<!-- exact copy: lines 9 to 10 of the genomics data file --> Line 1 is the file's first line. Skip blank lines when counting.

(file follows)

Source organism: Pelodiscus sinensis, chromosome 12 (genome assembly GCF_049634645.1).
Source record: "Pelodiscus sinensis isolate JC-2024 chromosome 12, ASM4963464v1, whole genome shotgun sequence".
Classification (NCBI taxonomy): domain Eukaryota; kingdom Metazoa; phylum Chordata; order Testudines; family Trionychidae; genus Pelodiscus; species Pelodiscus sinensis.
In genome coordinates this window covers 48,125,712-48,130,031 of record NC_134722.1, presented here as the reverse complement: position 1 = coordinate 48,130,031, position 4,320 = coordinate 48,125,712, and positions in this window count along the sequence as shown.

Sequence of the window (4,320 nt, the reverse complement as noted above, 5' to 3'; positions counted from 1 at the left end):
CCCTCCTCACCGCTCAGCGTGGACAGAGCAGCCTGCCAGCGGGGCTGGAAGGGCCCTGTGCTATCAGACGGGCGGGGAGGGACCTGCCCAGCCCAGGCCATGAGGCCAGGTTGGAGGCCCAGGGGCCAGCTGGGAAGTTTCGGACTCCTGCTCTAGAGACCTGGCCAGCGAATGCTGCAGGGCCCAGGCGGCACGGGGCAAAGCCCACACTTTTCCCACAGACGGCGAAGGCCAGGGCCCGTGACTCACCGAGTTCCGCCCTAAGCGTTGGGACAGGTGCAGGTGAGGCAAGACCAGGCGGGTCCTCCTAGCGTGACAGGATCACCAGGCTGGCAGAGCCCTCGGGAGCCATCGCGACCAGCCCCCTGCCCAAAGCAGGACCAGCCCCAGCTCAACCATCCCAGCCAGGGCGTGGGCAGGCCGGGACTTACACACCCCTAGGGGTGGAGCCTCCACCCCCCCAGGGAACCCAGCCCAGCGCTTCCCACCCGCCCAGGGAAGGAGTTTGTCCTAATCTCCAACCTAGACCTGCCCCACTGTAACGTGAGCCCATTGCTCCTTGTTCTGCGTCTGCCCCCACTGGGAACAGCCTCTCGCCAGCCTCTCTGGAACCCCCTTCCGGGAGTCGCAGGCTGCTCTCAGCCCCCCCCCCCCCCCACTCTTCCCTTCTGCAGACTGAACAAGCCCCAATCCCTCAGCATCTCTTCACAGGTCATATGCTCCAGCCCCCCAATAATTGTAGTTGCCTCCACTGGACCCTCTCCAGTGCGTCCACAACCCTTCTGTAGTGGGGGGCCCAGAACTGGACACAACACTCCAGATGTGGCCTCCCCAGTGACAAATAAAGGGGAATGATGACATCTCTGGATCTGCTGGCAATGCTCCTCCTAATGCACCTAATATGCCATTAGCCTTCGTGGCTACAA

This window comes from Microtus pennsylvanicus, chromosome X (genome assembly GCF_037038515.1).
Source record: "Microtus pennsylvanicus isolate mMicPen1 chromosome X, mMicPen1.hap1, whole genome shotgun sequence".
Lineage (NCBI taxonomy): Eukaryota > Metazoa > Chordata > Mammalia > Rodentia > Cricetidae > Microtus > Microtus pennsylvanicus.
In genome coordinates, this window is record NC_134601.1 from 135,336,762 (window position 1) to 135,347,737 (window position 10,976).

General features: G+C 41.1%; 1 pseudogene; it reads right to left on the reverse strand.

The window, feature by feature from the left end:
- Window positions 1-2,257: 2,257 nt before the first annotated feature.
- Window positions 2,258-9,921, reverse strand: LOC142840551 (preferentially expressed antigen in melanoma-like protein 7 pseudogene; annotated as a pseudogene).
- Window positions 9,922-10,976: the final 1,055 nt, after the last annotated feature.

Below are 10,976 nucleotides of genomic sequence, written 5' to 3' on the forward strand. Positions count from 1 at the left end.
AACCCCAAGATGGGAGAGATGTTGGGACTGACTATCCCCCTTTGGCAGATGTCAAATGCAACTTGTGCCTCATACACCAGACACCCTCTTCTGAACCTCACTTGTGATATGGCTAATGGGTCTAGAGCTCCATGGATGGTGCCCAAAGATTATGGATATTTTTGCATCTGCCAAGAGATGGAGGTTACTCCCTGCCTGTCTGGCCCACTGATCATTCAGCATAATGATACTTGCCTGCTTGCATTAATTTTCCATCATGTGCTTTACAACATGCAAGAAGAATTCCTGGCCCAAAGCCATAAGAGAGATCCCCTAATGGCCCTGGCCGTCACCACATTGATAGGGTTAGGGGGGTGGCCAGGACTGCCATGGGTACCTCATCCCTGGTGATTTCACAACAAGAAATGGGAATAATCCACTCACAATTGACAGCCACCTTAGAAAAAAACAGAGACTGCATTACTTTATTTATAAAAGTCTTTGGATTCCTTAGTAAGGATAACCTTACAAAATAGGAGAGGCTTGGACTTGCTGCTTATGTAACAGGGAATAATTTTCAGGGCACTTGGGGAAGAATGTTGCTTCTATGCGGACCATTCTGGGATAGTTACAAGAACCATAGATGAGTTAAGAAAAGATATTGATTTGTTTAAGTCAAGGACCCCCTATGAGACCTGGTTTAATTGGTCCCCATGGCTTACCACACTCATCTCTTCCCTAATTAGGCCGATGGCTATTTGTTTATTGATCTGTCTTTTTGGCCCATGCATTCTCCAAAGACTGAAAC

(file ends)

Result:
Lineage (NCBI taxonomy): Eukaryota > Metazoa > Chordata > Mammalia > Rodentia > Cricetidae > Microtus > Microtus pennsylvanicus.
In genome coordinates, this window is record NC_134601.1 from 135,336,762 (window position 1) to 135,347,737 (window position 10,976).